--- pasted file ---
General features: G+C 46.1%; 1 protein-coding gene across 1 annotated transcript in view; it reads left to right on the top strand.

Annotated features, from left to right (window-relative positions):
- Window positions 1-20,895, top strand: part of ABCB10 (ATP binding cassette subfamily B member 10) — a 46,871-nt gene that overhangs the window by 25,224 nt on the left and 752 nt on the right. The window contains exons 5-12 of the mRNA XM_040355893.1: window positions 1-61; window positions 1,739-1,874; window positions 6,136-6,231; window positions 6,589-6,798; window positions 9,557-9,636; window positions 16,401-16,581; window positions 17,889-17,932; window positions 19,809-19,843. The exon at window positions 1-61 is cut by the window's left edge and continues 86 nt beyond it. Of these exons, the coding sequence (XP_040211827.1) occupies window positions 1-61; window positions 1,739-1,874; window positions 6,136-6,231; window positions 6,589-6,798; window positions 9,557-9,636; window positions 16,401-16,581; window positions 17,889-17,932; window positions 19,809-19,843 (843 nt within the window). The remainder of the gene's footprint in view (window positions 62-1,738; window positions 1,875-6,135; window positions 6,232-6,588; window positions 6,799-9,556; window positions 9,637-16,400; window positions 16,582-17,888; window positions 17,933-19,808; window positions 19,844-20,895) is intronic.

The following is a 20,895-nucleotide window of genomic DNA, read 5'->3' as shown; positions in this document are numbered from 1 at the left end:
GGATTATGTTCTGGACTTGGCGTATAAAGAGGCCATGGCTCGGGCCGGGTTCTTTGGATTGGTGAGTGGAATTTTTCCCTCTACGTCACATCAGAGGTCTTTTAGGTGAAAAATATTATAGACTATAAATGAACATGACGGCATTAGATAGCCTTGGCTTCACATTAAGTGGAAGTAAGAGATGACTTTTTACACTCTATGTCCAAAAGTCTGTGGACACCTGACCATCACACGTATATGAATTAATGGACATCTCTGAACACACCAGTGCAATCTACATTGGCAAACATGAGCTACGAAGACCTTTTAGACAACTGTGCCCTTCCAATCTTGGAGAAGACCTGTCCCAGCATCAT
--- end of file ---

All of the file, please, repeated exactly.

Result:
General features: G+C 46.1%; 1 protein-coding gene across 1 annotated transcript in view; it reads left to right on the top strand.

Annotated features, from left to right (window-relative positions):
- Window positions 1-20,895, top strand: part of ABCB10 (ATP binding cassette subfamily B member 10) — a 46,871-nt gene that overhangs the window by 25,224 nt on the left and 752 nt on the right. The window contains exons 5-12 of the mRNA XM_040355893.1: window positions 1-61; window positions 1,739-1,874; window positions 6,136-6,231; window positions 6,589-6,798; window positions 9,557-9,636; window positions 16,401-16,581; window positions 17,889-17,932; window positions 19,809-19,843. The exon at window positions 1-61 is cut by the window's left edge and continues 86 nt beyond it. Of these exons, the coding sequence (XP_040211827.1) occupies window positions 1-61; window positions 1,739-1,874; window positions 6,136-6,231; window positions 6,589-6,798; window positions 9,557-9,636; window positions 16,401-16,581; window positions 17,889-17,932; window positions 19,809-19,843 (843 nt within the window). The remainder of the gene's footprint in view (window positions 62-1,738; window positions 1,875-6,135; window positions 6,232-6,588; window positions 6,799-9,556; window positions 9,637-16,400; window positions 16,582-17,888; window positions 17,933-19,808; window positions 19,844-20,895) is intronic.

The following is a 20,895-nucleotide window of genomic DNA, read 5'->3' as shown; positions in this document are numbered from 1 at the left end:
GGATTATGTTCTGGACTTGGCGTATAAAGAGGCCATGGCTCGGGCCGGGTTCTTTGGATTGGTGAGTGGAATTTTTCCCTCTACGTCACATCAGAGGTCTTTTAGGTGAAAAATATTATAGACTATAAATGAACATGACGGCATTAGATAGCCTTGGCTTCACATTAAGTGGAAGTAAGAGATGACTTTTTACACTCTATGTCCAAAAGTCTGTGGACACCTGACCATCACACGTATATGAATTAATGGACATCTCTGAACACACCAGTGCAATCTACATTGGCAAACATGAGCTACGAAGACCTTTTAGACAACTGTGCCCTTCCAATCTTGGAGAAGACCTGTCCCAGCATCAT